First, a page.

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Your USDA Hardiness Zone
Helping Out the Bee Population and Gardeners
The Russians are coming! The Russians are coming! To the nearest beehive in your neighborhood, that is. In fact, the Russian honeybees are already here. They’re buzzing around meadows and gardens around the Southeast, pollinating crops and flowers, gathering nectar and making honey for beekeepers.>> read “Russian Bees”
Plan for Fall Interest with Ornamental Grasses
Fall is the season when many of us envy our neighbor’s gardens. You know what I’m talking about. One morning, you step out the front door and stroll through your front yard, which is just about done showing off for the year. While you are picking up the morning paper, you see something through the corner of our eye: your neighbor’s garden is still outperforming the rest. Something is swaying in the breeze with its beautiful blooms, just daring you to ask the neighbor, “Where did you learn that trick? What design school did you attend?”>> read “Ornamental Envy”
As we continue in the blistering dog days of summer the idea of a cold drink and air-conditioned room seem much more appealing than working out in our landscape. The hot sticky days often cause us to neglect some outdoor chores such as giving our turf a good check-up.>> read “Summer Turf Blues” #Advice #Summer
Giving a gift to someone you care about certainly feels good – giving them a gift that you also love makes the event even more special. Ask any gardener about their favorite tool and you will surely hear about at least one item that they always carry with them into the garden.>> read “Cool Tools For the Garden – Great Gift Ideas”
Common belief seems to be that winter vegetables are those that grow in the cool days of late fall into winter or that begin their growth spurt in the still cold days of winter and come to harvest in early spring. Many of the vegetables in the cabbage family often show up on lists of winter vegetables, as do lettuce, spinach, kale and a number of leafy greens ...>> read “Recipes for Winter Vegetables”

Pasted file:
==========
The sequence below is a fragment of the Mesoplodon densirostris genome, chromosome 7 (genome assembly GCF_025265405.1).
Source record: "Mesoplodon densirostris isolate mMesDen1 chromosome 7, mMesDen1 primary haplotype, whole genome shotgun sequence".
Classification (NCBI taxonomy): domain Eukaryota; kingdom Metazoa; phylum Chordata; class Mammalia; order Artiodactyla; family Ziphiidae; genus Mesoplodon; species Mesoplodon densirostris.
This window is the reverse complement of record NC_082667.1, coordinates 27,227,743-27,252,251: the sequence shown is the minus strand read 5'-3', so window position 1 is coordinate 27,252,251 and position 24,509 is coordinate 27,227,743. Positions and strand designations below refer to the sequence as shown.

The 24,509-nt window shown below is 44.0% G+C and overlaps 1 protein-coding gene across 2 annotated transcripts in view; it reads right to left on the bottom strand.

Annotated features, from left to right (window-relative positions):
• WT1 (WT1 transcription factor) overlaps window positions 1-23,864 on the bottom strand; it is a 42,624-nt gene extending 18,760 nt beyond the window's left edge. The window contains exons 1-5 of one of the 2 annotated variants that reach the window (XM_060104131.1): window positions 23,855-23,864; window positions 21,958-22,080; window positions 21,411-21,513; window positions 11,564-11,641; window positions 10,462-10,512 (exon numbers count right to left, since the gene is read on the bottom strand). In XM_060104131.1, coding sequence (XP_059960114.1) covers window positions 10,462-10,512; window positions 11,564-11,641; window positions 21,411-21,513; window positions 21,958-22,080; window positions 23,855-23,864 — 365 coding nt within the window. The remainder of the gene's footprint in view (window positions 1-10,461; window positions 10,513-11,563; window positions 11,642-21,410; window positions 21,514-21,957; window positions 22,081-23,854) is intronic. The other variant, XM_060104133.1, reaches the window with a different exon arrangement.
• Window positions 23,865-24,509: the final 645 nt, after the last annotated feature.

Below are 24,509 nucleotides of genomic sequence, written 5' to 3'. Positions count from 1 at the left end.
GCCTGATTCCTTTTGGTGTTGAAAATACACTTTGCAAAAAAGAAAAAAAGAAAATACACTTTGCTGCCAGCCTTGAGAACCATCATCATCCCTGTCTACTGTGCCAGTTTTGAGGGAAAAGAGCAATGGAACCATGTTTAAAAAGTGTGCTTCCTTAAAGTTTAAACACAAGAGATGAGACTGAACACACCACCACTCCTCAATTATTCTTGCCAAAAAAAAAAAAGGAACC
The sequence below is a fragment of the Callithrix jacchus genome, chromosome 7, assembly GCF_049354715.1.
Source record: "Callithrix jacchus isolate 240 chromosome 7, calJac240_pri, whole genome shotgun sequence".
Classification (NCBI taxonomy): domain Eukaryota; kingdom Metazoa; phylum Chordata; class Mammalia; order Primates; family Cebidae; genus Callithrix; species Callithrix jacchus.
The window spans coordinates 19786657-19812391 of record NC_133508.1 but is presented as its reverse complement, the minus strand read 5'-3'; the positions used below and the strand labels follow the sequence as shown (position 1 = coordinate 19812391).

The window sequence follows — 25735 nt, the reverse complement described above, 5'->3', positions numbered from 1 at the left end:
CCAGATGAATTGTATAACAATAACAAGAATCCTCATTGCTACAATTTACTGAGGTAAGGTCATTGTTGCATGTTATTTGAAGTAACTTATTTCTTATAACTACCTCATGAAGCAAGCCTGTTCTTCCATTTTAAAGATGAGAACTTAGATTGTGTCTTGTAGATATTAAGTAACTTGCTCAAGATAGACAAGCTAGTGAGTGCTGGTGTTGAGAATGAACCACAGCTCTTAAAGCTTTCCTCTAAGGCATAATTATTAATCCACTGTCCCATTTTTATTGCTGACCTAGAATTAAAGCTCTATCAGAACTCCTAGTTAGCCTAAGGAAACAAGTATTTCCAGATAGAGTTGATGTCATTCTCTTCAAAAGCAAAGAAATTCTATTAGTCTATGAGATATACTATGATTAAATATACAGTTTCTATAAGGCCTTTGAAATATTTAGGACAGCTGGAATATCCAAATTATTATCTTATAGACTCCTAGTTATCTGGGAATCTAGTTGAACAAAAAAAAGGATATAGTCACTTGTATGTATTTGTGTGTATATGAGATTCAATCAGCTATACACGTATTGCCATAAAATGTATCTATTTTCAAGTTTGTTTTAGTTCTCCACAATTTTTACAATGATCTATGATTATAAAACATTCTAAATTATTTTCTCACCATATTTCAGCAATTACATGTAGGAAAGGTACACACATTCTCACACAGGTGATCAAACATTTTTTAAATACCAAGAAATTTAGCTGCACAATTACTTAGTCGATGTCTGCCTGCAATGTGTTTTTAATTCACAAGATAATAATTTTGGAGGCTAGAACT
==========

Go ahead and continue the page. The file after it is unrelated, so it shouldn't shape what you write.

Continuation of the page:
A garden was not intended to be a flat space and certainly the right proportions of plants offering dimension, color, texture and unique forms are the mainstay of any landscape. Home gardeners sometimes neglect to make use of the space created by vertical areas in their yards. Vertical dimension creates new vistas and views, giving the landscape a three dimensional elegance ...>> read “Vertical Gardening”
Low-water-use gardening with grasses and succulents
As reported rainfall declines and the demand for water increases, it becomes time for gardeners to rethink their gardening style and move away from the manicured lawn and heavily watered and fertilized yards. Now, and in the future, we need to look to the low-water-use garden. This does not mean that a gardener has to sacrifice color ...>> read “Resource Conservation”
Stop forcing turf and try this primitive plant
When it comes to moss in the garden, I’m smitten, I’m in love and I can’t help it. Ever since this group of primitive plants started making its way into my shade garden, I’ve grown more attached and have expanded its use and presentations in many ways. For purposes of simplicity, I’m lumping mosses and liverworts together and referring to them as moss. Moss has the ability to fit into many garden styles. Japanese, woodland, shade, native, rock, water and tropical gardens all play host to moss in various ways. In Japan, moss has been an integral part of gardens for over 1,000 years.>> read “Mad for Moss”
Dealing With Common Garden Pests
There are two major battles that all gardeners face every season: weeds and pests. I have always said (and will repeat) that there will never be a complete victory in either battle. As long as we have gardens, we will have unwanted creatures that can cause damage and headaches ...>> read “Critter Wars”
One of the native ornamental grasses that has received a considerable amount of attention the past few years is muhly grass. Not likely to be noticed in the spring and summer, it puts on quite a show in the landscape during the fall.>> read “Muhly grass” #Hot Plants
Year-round color in shade or partial shade is not easy to find. Heucheras can provide that color. Newer varieties can take more sun, making heucheras even more important in home landscape design.
The common name of Heuchera spp. is coral bells. It is a member of the Saxifragaceae family. These perennials have a natural insect and disease tolerance. Include this shade-loving perennial anywhere a splash of color is needed ...
New from our Bloggers:
Why Can’t Vegetable Gardens Be Beautiful and Productive?
The old-time kitchen garden returns.
Grow and Eat Kale in Spring, Fall, and Winter
Kale is easy to grow and is a versatile food.